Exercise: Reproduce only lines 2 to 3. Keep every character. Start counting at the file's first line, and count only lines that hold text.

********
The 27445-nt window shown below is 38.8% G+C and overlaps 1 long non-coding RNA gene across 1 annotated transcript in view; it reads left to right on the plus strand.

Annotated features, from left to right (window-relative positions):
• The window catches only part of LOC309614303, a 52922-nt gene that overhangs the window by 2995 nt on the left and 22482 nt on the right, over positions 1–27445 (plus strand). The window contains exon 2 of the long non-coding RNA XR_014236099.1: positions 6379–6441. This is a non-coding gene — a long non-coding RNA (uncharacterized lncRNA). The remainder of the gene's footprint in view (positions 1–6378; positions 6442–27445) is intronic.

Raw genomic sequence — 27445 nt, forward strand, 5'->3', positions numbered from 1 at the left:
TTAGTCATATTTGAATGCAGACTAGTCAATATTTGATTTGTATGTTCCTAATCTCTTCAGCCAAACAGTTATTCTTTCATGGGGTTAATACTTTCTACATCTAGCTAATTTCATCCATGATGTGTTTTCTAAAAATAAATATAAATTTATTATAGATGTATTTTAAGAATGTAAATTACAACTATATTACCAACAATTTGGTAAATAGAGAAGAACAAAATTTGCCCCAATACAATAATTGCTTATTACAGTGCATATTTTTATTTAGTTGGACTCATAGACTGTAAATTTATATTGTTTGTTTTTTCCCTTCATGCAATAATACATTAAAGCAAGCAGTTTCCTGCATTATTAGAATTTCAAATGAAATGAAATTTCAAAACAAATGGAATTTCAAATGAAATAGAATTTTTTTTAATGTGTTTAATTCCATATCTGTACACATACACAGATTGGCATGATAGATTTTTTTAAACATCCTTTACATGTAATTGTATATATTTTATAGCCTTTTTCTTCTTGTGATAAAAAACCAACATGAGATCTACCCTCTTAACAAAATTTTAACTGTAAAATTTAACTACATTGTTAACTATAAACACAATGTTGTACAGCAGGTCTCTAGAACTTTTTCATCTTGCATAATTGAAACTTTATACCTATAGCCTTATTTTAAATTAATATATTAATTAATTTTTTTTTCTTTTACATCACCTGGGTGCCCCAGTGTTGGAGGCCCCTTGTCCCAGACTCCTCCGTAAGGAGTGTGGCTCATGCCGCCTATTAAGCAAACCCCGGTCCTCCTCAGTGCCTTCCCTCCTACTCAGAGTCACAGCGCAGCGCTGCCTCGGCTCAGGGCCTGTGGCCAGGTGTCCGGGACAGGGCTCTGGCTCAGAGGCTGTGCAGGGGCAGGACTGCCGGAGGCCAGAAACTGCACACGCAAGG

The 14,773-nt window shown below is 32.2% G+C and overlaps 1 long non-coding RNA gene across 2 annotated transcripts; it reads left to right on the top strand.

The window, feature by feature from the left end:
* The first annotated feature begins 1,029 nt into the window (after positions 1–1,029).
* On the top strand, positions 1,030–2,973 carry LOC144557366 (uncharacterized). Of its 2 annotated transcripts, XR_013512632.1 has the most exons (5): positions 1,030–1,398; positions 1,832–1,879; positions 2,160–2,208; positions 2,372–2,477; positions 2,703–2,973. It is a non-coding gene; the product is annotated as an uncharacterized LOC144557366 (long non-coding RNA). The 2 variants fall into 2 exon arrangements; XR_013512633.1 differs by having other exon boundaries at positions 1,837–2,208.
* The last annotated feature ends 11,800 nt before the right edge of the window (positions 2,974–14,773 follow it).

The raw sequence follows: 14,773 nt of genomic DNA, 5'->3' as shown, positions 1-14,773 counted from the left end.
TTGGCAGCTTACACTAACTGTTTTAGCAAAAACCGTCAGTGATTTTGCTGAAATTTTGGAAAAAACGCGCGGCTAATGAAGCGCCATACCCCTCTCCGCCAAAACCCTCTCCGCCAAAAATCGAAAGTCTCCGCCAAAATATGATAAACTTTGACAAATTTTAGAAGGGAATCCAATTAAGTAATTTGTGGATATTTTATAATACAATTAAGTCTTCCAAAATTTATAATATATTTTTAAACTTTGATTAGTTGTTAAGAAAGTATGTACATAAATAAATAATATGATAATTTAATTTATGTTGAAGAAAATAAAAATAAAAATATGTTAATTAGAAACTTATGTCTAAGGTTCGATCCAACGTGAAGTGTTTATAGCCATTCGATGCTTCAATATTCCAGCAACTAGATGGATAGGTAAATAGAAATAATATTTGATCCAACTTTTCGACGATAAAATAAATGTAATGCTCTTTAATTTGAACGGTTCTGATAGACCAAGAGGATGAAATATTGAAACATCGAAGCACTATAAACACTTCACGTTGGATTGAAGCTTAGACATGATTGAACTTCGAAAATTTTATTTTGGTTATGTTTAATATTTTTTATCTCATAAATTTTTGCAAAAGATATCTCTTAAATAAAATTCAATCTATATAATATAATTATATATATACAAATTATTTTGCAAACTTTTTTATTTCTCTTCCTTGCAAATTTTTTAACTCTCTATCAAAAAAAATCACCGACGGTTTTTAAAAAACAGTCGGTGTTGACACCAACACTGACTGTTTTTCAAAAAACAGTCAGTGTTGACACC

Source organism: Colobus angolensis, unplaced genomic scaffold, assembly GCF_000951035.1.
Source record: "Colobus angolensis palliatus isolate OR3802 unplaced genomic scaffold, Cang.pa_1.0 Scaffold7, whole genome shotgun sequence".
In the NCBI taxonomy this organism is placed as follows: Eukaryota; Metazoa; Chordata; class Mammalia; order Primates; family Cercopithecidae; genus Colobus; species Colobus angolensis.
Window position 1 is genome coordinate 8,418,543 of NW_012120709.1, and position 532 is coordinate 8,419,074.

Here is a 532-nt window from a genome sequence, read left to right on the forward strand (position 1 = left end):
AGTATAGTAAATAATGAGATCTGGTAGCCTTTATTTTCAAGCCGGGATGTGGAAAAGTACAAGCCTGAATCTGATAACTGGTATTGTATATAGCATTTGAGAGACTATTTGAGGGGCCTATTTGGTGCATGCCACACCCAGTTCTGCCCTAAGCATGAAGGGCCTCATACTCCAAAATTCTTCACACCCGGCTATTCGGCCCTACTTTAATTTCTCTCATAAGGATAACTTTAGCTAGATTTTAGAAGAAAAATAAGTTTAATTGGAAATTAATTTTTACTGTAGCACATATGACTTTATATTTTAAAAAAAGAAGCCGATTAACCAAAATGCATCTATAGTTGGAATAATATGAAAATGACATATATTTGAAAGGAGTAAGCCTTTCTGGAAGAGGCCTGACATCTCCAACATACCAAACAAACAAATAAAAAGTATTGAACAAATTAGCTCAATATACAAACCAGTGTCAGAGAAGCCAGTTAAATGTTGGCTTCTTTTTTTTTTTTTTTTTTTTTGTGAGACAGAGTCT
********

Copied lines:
Annotated features, from left to right (window-relative positions):
• The window catches only part of LOC309614303, a 52922-nt gene that overhangs the window by 2995 nt on the left and 22482 nt on the right, over positions 1–27445 (plus strand). The window contains exon 2 of the long non-coding RNA XR_014236099.1: positions 6379–6441. This is a non-coding gene — a long non-coding RNA (uncharacterized lncRNA). The remainder of the gene's footprint in view (positions 1–6378; positions 6442–27445) is intronic.